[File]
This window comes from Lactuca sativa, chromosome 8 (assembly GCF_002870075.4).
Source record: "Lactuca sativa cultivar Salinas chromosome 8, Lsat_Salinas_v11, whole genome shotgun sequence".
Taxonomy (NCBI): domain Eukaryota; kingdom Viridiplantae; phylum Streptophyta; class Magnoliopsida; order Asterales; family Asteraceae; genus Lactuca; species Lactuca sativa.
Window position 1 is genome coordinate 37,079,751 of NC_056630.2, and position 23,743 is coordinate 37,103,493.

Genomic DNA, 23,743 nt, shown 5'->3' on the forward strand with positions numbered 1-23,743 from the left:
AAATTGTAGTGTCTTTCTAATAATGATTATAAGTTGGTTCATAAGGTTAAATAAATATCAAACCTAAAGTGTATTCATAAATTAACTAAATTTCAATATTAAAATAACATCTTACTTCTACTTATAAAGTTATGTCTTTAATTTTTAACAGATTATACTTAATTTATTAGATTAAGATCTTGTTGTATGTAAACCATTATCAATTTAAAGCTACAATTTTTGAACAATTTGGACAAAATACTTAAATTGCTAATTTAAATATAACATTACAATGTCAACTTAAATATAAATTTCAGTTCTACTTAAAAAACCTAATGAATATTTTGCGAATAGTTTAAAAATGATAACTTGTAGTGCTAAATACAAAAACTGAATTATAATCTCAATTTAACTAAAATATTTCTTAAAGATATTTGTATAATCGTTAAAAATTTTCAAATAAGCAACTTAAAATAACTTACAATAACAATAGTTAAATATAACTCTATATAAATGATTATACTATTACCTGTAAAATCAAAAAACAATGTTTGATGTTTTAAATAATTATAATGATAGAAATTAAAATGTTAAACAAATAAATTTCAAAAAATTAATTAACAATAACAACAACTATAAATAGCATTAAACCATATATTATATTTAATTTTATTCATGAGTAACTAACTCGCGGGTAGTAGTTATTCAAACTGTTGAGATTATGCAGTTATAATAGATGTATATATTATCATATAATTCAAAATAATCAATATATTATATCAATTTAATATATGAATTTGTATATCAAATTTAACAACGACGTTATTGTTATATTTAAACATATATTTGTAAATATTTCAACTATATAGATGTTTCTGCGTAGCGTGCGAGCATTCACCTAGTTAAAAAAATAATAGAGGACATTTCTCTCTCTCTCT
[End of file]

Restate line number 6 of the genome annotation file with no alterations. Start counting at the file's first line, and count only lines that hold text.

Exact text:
AAATTGTAGTGTCTTTCTAATAATGATTATAAGTTGGTTCATAAGGTTAAATAAATATCAAACCTAAAGTGTATTCATAAATTAACTAAATTTCAATATTAAAATAACATCTTACTTCTACTTATAAAGTTATGTCTTTAATTTTTAACAGATTATACTTAATTTATTAGATTAAGATCTTGTTGTATGTAAACCATTATCAATTTAAAGCTACAATTTTTGAACAATTTGGACAAAATACTTAAATTGCTAATTTAAATATAACATTACAATGTCAACTTAAATATAAATTTCAGTTCTACTTAAAAAACCTAATGAATATTTTGCGAATAGTTTAAAAATGATAACTTGTAGTGCTAAATACAAAAACTGAATTATAATCTCAATTTAACTAAAATATTTCTTAAAGATATTTGTATAATCGTTAAAAATTTTCAAATAAGCAACTTAAAATAACTTACAATAACAATAGTTAAATATAACTCTATATAAATGATTATACTATTACCTGTAAAATCAAAAAACAATGTTTGATGTTTTAAATAATTATAATGATAGAAATTAAAATGTTAAACAAATAAATTTCAAAAAATTAATTAACAATAACAACAACTATAAATAGCATTAAACCATATATTATATTTAATTTTATTCATGAGTAACTAACTCGCGGGTAGTAGTTATTCAAACTGTTGAGATTATGCAGTTATAATAGATGTATATATTATCATATAATTCAAAATAATCAATATATTATATCAATTTAATATATGAATTTGTATATCAAATTTAACAACGACGTTATTGTTATATTTAAACATATATTTGTAAATATTTCAACTATATAGATGTTTCTGCGTAGCGTGCGAGCATTCACCTAGTTAAAAAAATAATAGAGGACATTTCTCTCTCTCTCT